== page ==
19th Century Poets: Dickinson and Longfellow and The Poetry of Life

W.F. Bellais II

 Poets use of allegory or metaphor and references to events or things unknown to the reader sometime seem baffling. Apparently the reader must have an experience similar to the poet in order to understand the poem’s meaning. For example, in her poem, “Going, all along,”[1] Emily Dickinson speaks of a Dome, a surplice, and a sexton. Here is that poem. 

Some keep the Sabbath going to Church –

I keep it, staying at Home –

With a Bobolink for a Chorister –

And an Orchard, for a Dome –

Some keep the Sabbath in Surplice –

I just wear my Wings –

And instead of tolling the Bell, for Church,

Our little Sexton – sings.

God preaches, a noted Clergyman –

And the sermon is never long,

So instead of getting to Heaven, at last –

I’m going, all along.

Who is going and what is Emily writing about?

Apparently she is justifying her reasons for turning away from organized religion. If a bobolink does not need to go to church on Sunday, why should she. But what are those words she is using to describe religion?

I think everyone know that a chorister sings and some may know that the surplice is a large white flowing garment worn by the clergy, and some may generally know a sexton is one who keeps the church building neat and tidy, rings church bells, and digs the graves. However, I think many in today’s culture have no idea what the words mean. What about the Dome, what does that mean? The Dome possibly refers to the “dome of the sky,” a reflection of a dome that is over a church building, such as St. Peter’s in Rome or St. Paul’s in London.

Not only has Emily rejected religion but also social intercourse of any kind. She is often referred to as the Recluse of Amherst, so it is logical to a degree that she would prefer to stay at home especially on Sunday.

Like so many, Emily has reduced religion to its basest parts. God, Moses, Jesus, Mohammed are not part of the equation. The exterior of vestments, clergy, and church buildings define religion for her. The lengthy, boring, irrelevant sermon may be enough to drive anyone away; and probably has. But again neither the preacher nor the sermon defines religion. If that’s all the religion is, then I would recommend that everyone stay away.

Not long ago I came across a book by David Baldacci called Wish You Well[2] (I recommend it to everyone) in which he quotes a poem by Longfellow[3] in which we read,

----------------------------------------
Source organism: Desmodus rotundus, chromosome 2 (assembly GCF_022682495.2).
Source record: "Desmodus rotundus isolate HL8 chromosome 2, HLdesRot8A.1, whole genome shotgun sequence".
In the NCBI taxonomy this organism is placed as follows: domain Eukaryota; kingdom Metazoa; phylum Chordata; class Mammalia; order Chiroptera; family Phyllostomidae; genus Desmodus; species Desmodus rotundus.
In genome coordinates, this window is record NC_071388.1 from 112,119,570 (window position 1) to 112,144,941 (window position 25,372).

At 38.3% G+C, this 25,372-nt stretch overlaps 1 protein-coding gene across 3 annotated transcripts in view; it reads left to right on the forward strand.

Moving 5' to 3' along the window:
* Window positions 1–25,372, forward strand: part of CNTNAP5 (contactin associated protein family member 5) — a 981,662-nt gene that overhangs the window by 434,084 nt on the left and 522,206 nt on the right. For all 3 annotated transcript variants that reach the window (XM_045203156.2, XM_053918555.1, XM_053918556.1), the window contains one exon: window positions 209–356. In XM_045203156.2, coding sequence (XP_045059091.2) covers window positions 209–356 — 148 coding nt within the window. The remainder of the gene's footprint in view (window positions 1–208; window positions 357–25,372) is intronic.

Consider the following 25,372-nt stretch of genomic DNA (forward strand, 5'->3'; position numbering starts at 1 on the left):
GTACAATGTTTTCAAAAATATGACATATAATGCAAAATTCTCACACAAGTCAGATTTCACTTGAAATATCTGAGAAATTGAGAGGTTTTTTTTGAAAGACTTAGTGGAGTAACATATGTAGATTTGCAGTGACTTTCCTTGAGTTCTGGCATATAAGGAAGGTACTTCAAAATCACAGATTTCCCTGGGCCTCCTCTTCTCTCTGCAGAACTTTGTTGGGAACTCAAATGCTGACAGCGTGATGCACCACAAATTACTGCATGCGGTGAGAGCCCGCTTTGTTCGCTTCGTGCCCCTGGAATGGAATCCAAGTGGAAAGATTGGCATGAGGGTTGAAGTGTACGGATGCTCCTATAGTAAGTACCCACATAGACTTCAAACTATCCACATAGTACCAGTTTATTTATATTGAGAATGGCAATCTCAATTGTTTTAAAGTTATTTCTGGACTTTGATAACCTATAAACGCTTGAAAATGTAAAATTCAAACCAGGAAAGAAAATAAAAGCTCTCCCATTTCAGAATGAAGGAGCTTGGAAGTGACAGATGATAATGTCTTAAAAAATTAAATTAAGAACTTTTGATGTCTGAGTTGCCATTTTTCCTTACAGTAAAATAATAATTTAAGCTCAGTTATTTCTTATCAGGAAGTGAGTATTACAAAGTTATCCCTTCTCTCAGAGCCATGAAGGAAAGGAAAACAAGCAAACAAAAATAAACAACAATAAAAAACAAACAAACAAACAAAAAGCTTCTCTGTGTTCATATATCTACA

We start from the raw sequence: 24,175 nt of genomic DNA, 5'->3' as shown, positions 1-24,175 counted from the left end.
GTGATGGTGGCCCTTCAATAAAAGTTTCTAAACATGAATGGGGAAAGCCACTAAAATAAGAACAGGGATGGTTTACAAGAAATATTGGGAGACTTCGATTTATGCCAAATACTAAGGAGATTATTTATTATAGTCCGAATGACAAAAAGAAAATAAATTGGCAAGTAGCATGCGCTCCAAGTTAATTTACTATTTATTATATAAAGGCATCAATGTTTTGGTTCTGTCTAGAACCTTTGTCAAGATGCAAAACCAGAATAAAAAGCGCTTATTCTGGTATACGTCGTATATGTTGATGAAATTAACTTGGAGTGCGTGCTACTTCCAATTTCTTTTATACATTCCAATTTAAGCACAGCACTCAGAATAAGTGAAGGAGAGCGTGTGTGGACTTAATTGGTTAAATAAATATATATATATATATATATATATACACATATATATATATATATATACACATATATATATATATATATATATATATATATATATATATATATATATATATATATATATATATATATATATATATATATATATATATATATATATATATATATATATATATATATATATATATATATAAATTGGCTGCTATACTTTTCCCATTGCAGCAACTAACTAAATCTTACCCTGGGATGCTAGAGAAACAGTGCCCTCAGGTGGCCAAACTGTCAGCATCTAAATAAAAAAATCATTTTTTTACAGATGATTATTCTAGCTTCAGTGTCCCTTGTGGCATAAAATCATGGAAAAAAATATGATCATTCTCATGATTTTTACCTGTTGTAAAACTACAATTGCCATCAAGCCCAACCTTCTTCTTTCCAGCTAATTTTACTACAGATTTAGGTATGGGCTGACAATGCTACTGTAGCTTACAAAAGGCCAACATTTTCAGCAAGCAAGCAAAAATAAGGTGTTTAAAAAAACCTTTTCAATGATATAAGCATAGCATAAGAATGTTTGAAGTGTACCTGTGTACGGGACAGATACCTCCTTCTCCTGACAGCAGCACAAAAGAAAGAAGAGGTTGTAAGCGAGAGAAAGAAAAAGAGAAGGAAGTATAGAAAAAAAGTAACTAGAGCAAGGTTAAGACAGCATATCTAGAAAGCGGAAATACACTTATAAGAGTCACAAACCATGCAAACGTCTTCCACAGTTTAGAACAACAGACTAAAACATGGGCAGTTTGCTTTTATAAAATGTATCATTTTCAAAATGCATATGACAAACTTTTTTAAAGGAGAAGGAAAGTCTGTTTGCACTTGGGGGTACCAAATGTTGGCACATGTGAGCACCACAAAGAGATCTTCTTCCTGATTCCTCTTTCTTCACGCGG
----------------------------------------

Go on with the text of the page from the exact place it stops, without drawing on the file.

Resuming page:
Let us, then, be up and doing,

With a heart for any fate;

Still achieving, still pursuing,

Learn to labor and to wait.

Lives of great men all remind us

We can make our lives sublime,

And, departing, leave behind us

Footprints on the sands of time;

Footprints, that perhaps another,

Sailing o’er life’s solemn main,

A forlorn and shipwrecked brother,

Seeing, shall take heart again.

This poem is a stirring call to live. Unlike Emily Dickinson, Longfellow interested in living rather than dying drove his poetic motives. Many of Emily Dickinson’s poems speak of funereal things such as hearses carrying bodies to church yards and the endless bleakness of life. Longfellow reminds us that we are dust, but that being dust is not the goal of the soul:

Life is real! Life is earnest!

And the grave is not its goal;

Dust thou art, to dust returnest,

Was not spoken of the soul.

Longfellow also reminds us that living means doing. To be alive is to be a creature of action.

Let us, then, be up and doing,

With a heart for any fate;

Still achieving, still pursuing,

Learn to labor and to wait.

In the world’s broad field of battle,

In the bivouac of Life,

Be not like dumb, driven cattle!

Be a hero in the strife!

Particularly stirring for me are the words that end Longfellow’s poem,

Trust no Future, howe’er pleasant!

Let the dead Past bury its dead!

Act, act in the living Present!

Heart within, and God o’erhead!

I am happier now that I found this poem by Longfellow. I have had a book of the complete poems by Longfellow in my personal library for over thirty years and had only glanced through it. Now I have read many more poems written by this great American literary genius.

[1] Emily Dickinson did not title her poems. This particular poem is cataloged as Poem 324.

[2] David Baldacci, Wish You Well, 2000, Grand Central Publishing, a division of Hachette Book Group USA

[3] H. W. Longfellow, “The Psalm of Life.”

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